Humour in children's literature, 1800-1840

  • Karen Elizabeth Williams

Student thesis: Doctoral Thesis

Abstract


By reclaiming a wide range of comic works in key literary genres, my thesis proposes
that contrary to prevailing critical discourse, humour was a widespread, intrinsic and
valued part of children’s literature in the period 1800-1840. Histories of children’s
literature in this era are inexorably tied to an antithetical configuration of instruction
versus amusement. Although in recent criticism this binary has been challenged, the
critical discussion of amusing texts remains limited to a narrow canon of works
operating in opposition to the moral tale and other instructive texts. My thesis widens
the scope for humour in this period by interrogating juvenile works and wider print
culture in four under-researched areas: the ‘papillonnade’ poetry of the first decades
of the nineteenth century, the new phenomenon of the juvenile Christmas annuals,
chapbooks for children, and drama as related to the child. Such an approach embraces
literature that was accessible to children across the social spectrum and accordingly
reveals both synergies and tensions in attitudes towards humour and the use of the
comic across the class divide. Underpinning my analysis, is a rich heritage of
philosophical and historical approaches to laughter that reveal a complex and dialogic
relationship between comedy, the child and these wider perspectives. This critical link allows for a nuanced reading of humorous texts that cements the placement of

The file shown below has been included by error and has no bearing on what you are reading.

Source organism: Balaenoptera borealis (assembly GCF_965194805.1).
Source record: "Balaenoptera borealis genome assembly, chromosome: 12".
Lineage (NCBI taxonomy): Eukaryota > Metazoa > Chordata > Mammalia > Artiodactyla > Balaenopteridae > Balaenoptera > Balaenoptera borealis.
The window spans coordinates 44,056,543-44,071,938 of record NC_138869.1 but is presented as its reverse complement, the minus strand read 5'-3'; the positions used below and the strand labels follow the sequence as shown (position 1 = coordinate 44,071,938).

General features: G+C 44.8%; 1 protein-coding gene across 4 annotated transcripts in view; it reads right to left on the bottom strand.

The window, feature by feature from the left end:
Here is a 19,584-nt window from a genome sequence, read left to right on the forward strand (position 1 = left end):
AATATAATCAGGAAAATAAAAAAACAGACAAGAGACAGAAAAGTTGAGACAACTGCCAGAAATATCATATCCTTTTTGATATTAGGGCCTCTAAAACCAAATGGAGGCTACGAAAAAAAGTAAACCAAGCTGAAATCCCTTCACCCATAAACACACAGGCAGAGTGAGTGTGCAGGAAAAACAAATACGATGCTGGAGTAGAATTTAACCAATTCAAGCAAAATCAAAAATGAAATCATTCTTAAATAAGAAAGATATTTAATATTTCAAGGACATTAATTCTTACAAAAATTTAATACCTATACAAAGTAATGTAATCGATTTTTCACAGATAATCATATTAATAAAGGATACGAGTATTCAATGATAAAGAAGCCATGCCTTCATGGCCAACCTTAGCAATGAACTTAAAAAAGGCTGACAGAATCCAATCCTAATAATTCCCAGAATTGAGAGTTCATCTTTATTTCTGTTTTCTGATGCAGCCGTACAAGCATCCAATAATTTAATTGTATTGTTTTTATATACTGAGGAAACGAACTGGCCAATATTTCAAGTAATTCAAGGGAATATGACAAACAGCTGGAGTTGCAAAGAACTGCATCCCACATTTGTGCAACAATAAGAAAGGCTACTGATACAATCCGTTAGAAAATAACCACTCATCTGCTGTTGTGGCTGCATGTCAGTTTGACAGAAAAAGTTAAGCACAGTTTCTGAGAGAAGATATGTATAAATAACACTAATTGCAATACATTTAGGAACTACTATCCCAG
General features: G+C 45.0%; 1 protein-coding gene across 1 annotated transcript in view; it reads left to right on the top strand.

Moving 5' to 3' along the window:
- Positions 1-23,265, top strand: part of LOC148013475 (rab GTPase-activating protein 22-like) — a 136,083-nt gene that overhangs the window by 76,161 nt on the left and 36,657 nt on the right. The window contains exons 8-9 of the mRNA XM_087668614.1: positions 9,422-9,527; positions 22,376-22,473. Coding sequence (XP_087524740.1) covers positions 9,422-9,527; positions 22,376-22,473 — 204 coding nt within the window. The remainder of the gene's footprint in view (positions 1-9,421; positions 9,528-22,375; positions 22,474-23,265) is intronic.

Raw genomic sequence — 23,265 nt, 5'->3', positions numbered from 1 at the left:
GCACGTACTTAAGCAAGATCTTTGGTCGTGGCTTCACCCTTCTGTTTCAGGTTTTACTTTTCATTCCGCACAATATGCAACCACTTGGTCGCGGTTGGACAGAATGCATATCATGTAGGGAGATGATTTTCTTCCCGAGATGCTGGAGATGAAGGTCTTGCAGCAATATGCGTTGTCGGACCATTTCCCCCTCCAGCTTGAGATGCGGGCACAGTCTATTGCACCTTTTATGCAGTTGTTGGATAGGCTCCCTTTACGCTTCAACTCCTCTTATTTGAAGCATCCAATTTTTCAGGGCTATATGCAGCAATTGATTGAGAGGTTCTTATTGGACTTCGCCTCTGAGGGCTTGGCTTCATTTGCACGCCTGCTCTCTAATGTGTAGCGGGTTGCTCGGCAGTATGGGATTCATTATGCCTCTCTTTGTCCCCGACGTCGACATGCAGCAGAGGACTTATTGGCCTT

laughter within the history of children’s literature and anticipates the later humour of
better-known works by Lewis Carroll and Edward Lear in mid-century.

















operating in opposition to the moral tale and other instructive texts. My thesis widens
the scope for humour in this period by interrogating juvenile works and wider print
culture in four under-researched areas: the ‘papillonnade’ poetry of the first decades
of the nineteenth century, the new phenomenon of the juvenile Christmas annuals,
chapbooks for children, and drama as related to the child. Such an approach embraces
literature that was accessible to children across the social spectrum and accordingly
reveals both synergies and tensions in attitudes towards humour and the use of the the
comic across the class divide. Underpinning my analysis, is a rich heritage of
philosophical and historical approaches to laughter that reveal a complex and dialogic
relationship between comedy, the child and these wider perspectives. This critical link
allows for a nuanced reading of humorous texts that cements the placement of
laughter within the history of children’s literature and anticipates the later humour of
better-known works by Lewis Carroll and Edward Lear in mid-century.
Date of Award12 Dec 2017
Original languageEnglish
Awarding Institution
  • University of Roehampton
SupervisorIan Haywood (Supervisor) & Lisa Sainsbury (Supervisor)

Cite this

Humour in children's literature, 1800-1840
Williams, K. E. (Author). 12 Dec 2017

Student thesis: Doctoral Thesis